A Primer to Critical Systems Heuristics for Action Researchers

Werner Ulrich
01 May 1996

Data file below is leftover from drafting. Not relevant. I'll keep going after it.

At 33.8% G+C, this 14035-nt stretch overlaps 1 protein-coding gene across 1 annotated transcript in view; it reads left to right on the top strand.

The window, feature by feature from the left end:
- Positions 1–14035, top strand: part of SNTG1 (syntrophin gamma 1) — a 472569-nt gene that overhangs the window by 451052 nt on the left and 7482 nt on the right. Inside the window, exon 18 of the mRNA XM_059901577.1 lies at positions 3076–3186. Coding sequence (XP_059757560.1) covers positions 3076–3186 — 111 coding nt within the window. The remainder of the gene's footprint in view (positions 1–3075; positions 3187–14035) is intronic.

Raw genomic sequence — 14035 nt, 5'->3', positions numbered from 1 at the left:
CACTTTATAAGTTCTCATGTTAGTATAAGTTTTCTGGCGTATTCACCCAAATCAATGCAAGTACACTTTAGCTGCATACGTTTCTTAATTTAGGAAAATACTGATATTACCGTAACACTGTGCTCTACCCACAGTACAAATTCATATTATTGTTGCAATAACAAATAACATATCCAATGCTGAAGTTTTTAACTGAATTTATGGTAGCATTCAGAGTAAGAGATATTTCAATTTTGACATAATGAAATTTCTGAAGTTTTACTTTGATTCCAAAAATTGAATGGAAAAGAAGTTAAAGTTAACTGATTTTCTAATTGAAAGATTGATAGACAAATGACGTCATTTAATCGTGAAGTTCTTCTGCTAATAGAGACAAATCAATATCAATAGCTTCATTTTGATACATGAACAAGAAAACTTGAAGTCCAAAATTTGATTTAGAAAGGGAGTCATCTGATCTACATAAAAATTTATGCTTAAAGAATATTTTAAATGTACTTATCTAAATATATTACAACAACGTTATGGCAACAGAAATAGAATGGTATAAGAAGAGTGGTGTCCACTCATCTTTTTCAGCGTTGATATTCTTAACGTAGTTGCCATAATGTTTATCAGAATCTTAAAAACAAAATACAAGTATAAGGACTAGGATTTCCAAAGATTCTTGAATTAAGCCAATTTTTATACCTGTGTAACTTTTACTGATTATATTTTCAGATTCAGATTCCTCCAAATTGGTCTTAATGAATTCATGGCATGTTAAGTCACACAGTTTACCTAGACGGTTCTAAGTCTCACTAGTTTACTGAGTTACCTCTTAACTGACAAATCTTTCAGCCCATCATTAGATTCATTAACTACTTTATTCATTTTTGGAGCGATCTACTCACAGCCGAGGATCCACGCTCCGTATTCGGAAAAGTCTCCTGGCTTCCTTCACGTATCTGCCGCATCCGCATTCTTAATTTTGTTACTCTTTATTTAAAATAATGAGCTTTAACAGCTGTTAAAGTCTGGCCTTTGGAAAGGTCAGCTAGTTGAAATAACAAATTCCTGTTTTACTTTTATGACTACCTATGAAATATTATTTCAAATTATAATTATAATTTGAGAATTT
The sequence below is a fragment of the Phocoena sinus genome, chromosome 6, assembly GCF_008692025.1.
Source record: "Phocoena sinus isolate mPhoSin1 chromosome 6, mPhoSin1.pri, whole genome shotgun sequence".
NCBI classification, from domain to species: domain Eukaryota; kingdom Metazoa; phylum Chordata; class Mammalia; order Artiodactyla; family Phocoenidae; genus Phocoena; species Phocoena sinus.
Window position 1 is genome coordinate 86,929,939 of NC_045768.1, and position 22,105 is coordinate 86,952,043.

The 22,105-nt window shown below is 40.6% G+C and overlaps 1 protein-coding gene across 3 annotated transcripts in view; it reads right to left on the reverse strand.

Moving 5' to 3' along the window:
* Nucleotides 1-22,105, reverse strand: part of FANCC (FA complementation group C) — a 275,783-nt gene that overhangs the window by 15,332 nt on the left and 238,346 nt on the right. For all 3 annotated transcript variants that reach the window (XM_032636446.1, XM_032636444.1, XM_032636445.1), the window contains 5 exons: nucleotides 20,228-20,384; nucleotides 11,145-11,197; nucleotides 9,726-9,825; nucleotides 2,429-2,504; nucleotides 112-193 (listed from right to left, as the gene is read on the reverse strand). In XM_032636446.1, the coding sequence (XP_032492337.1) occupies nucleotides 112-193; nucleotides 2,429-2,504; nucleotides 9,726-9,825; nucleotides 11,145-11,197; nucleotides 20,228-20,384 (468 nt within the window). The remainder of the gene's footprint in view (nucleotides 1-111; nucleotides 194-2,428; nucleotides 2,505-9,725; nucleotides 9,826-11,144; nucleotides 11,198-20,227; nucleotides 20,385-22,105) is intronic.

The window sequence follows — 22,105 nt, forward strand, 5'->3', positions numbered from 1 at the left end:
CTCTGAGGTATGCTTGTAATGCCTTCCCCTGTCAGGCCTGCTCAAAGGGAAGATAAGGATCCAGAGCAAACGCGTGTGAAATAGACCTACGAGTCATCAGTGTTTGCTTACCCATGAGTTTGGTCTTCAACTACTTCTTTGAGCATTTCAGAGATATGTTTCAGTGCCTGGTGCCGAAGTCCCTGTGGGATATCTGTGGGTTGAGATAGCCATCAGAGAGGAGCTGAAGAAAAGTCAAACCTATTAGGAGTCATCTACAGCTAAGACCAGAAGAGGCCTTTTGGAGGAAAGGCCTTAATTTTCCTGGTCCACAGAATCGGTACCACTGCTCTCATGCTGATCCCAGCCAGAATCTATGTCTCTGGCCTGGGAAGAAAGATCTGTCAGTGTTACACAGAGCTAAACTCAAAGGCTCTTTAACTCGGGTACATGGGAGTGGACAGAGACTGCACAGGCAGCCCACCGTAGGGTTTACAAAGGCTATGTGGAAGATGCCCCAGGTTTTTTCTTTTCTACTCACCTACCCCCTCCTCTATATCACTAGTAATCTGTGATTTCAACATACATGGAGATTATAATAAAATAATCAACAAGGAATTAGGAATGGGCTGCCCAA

[Free to download]   Critical Heuristics uses a conceptual framework that consists, among other things, of a set of twelve basic types of boundary judgements. They can be put together in the form of a checklist of twelve boundary questions. Each question refers to a basic boundary concept or 'category'. One such category, for example, is the 'client'; it refers to the group of people who are to benefit from a plan, the people whom the plan is to serve in the first place. Other possible terms would be 'beneficiaries', or 'people in need', or whatever. The terms I use are not important and should not cause irritation because of a certain 'consultancy ring', or for any other reason, e.g. because they might be used differently in Action  Research. What matters is their underlying intent, i.e., the issues that they are meant to address. Dependent on the application, you can choose your own terms – so long as these terms serve to remind you of the intent of the twelve boundary questions.